This impromptu gesture made by my daughter while we were browsing at Artists & Craftsman Supply made me think about keeping our eyes open. Since starting on Here Come the Humpbacks for Charlesbridge in June, I’ve been spotting whales everywhere.

First I found them in our own toy bin.

And this little life-like model pairs well with cocktail napkins found at Take a Peak.

I couldn’t resist this platter from Velocity Art and Design. Perfect for a Sunday morning of warm scones, yes?

And while traveling through Wiscasset, I had to stop and buy this porcelain white whale found at Rock Paper Scissors. Exquisite.

Yes, there have been books read, such as A Whale for the Killing by Farley Mowat, and films watched.

When I take on a subject, full immersion is necessary. I’ve intended to go on a whale watch, but instead find them in unexpected places. Like at the Gem Gallery, during Carol Cartier’s “Wilderness” show, where I found these whales ready to play ping pong.

 
Just saw this in the window of the new Pine Cone & Chicadee shop on Free Street. Want.

This bears a strong resemblance to Rockwell Kent’s illustration for Moby Dick. I’ve requested the classic from the MECA library, since illo grad and white whale expert Seaums Doherty says I must read it.

In July I lived vicariously through my family, who explored without me the inflatable whale that visited Peaks Island, thanks to the Children’s Musuem of Maine.

I thought I might see a whale on the ferry to Nova Scotia in August, but instead, a stone whale awaited me at Nicole d’Entremont’s cabin in Pubnico.

And what’s hanging in the Hogan camp on the Bay of Fundy, built by my grandfather in 1934? A wooden whale made by my Uncle Roland Hogan. Perfect.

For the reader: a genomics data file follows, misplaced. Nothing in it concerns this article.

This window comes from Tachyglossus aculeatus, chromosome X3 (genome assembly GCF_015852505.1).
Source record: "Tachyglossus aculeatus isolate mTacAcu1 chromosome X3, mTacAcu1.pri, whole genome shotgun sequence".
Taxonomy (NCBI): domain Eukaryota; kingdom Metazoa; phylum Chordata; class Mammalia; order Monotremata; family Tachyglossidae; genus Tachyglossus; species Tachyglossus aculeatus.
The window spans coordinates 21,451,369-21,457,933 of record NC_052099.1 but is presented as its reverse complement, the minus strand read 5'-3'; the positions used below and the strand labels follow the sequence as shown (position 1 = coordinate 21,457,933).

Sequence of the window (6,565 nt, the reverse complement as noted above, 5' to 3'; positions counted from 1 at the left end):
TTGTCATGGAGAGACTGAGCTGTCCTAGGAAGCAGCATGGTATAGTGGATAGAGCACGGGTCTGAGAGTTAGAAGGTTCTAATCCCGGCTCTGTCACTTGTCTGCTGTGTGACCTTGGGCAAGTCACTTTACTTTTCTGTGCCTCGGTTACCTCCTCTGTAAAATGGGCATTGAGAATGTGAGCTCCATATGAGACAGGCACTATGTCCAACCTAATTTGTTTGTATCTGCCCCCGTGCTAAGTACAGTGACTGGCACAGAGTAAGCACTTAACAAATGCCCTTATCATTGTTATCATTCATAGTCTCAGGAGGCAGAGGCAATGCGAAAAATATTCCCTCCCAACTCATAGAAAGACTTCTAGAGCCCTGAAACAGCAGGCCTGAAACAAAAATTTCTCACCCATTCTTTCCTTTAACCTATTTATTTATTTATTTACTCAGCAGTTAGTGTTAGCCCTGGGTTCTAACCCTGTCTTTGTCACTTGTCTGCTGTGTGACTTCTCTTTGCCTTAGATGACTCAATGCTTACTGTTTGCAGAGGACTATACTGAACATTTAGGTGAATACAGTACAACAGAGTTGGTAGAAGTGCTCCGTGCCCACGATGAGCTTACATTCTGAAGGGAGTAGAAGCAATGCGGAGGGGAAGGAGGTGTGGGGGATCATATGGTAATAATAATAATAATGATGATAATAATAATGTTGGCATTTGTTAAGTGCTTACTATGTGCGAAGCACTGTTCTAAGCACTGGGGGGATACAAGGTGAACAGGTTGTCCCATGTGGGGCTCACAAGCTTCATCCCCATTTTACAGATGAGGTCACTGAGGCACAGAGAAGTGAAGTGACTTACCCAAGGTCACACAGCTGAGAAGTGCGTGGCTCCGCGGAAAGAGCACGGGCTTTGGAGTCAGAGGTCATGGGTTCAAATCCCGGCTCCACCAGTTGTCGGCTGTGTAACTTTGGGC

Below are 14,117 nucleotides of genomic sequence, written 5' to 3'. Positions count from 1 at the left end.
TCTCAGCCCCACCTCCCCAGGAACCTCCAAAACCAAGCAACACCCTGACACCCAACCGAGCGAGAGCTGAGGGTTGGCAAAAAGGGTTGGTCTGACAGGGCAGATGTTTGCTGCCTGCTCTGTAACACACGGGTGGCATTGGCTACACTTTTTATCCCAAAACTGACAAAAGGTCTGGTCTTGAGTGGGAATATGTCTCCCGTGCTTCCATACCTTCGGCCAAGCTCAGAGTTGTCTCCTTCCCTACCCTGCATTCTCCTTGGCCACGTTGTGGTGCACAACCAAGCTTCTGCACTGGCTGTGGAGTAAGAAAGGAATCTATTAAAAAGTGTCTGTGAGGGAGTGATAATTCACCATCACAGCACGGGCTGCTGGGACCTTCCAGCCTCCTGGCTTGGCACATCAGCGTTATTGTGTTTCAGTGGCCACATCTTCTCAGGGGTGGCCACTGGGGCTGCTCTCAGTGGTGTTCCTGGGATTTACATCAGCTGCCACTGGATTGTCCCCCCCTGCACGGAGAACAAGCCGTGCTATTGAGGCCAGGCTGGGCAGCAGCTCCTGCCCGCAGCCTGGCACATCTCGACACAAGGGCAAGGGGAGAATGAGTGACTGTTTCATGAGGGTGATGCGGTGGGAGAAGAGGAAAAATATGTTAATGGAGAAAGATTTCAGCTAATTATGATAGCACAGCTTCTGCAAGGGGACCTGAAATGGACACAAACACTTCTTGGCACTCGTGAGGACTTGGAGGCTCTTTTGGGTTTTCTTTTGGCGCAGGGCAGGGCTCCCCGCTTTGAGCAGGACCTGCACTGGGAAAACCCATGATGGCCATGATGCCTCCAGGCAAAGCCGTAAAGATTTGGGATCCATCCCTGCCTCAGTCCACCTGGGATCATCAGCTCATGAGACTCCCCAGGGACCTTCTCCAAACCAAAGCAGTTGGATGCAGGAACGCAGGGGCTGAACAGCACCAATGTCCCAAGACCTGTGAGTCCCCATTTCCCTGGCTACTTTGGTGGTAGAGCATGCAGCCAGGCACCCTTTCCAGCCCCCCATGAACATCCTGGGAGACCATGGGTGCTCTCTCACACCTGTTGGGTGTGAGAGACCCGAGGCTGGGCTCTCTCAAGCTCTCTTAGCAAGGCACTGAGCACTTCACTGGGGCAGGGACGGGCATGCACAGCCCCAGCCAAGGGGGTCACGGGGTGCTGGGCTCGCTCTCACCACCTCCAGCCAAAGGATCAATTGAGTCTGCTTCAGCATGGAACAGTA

We did see an amazing skeleton at the New Brunswick Museum, of a right whale named Delilah.
I sat under a life size model of her, dwarfed and amazed, unable to capture her immensity in this sketch.

Since sending off my sketches to Charlesbridge 3 weeks ago,  I found time to visit an excellent show of children’s book illustration at UNE, with esteemed companions, Kirsten Cappy and Cathryn Falwell.

Besides finding the wonderful work of my neighbor, Scott Nash, I delighted seeing my heroes Barbara Cooney, Dr. Suess, and this lovely leviathan by Peter Sis.

From the show, we girls made a short but breezy getaway to Taylor Pond, thanks to Cathryn’s hospitality. We relaxed in the fresh air. Ahhhh. So needed a break in the action!

While I am fixed on whales, Cathryn has a magnet for frogs. Spotted this fellow in a culvert next to her cabin.

During the return voyage to my island, a local tug escorts another tanker down the river.

This familiar sight came in handy for one sketch for a spread in the book, in which author April Pulley Sayre writes about the dangers of shipping lanes to the migrations of whales.

Back on my island, I ride my bike to the backshore, and notice the shadows starting to look like fall.

Oh, and how the sign on this seafront cottage, now empty, catches the sun.

I’m even finding whales in the clouds that float over the rocks. I did this loose sketch from a memory.

Word has it that the sketches are now in the final stage of approval, with experts and fact-checkers.
Time now to clean the studio and line up my pastels in anticipation!

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